A research study titled «A Descriptive Instrumental Collective Case Study of the Cognitive Processes Employed by Pilots-in-command During Extended, Extreme, In-flight Emergencies» is currently being conducted. The purpose of this research is to provide an understanding of the cognitive processes (among them risk assessment, problem solving, and decision making) pilots who have experienced these extreme emergencies have used, and how they have used them, in successfully overcoming the emergency. From this, further research will be conducted with the ultimate intent of defining training methodologies to provide more pilots with these skills.The researcher is in the process of recruiting pilots who have experienced in-flight emergencies that meet the study criteria to participate in this research….
The Research Criteria
To better understand these participant criteria, the following definitions are provided:
«Professional Pilots-in-command» is defined as commercial pilots and corporate pilots who hold a United States FAA Commercial or ATP license, or the non-U.S. equivalent, exercising the rights and responsibilities of a PIC, and those United States military service pilots, or the non-U.S. equivalent, acting as the PIC of a military aircraft, whose primary professional training and job duties at the time of the emergency involved the airborne conduct of flight operations.
«Extended» is defined as those emergencies of a duration that require the employment of predominantly considered, comparative, and reasoned cognitive processes as opposed to predominantly reactive processes.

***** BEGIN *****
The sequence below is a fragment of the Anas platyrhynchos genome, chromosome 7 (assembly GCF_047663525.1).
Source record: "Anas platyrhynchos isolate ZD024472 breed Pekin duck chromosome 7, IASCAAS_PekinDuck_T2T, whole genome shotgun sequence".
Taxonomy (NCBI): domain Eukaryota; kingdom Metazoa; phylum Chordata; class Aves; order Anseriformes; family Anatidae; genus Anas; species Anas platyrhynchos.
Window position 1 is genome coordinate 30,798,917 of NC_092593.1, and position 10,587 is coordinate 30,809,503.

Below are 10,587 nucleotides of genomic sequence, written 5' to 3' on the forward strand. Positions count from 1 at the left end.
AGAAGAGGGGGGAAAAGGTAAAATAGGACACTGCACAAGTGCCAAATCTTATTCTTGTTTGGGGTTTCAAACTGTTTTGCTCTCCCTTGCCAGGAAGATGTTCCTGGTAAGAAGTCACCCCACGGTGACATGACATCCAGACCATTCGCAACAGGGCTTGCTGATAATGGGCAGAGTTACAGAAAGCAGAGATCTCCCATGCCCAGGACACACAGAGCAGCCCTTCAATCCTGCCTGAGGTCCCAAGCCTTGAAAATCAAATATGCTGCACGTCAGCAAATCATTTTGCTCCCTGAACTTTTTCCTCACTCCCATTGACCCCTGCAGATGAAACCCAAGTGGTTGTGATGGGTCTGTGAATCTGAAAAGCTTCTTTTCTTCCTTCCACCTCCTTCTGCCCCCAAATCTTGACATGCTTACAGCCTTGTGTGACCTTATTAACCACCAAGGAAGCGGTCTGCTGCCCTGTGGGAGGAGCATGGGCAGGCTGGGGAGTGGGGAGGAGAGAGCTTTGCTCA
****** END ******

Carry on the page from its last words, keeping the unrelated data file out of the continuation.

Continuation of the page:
«Extreme» is defined as those emergencies of such a nature and/or complexity that manufacturer’s certified individual emergency procedures are either inadequate or invalid and the emergency is one for which the previously developed flight plan cannot be continued.
«In-Flight» is defined as those emergencies occurring during the airborne departure, cruise, and/or approach phases of normal flight operations.
«Emergencies» is defined as flight operations requiring deviation from both the predetermined flight plan and the manufacturer’s normal operating procedures.
«Successfully overcame the emergency» is defined to mean that the aircraft was ultimately returned to the ground by the PIC under either complete or partial control, and the loss of life was less than total.
What Does Participation in this Research Study Involve?
Participation in this study will involve undergoing a single interview with the researcher about the in-flight emergency in which the participant was involved.
What to do Next
If you have experienced an in-flight emergency that you believe meets the study criteria and you would like to participate in the study, or if you are interested in participating in the study but have questions about it, please contact the researcher using the contact information provided below.
About the Researcher
Clint Balog has been an aviation professional for over 33 years with experience as a flight test engineer, engineering test pilot, corporate pilot, and senior leader. He is now a professor of aeronautical sciences with Embry-Riddle Aeronautical University and a doctoral candidate in psychology with a specialization in aviation human factors at Capella University.
Telephone: 602.502.6934 Email: firstname.lastname@example.org
If you know of another pilot who has experienced an in-flight emergency that may meet the study criteria, please pass this information along to that person so he or she can consider participating in this study.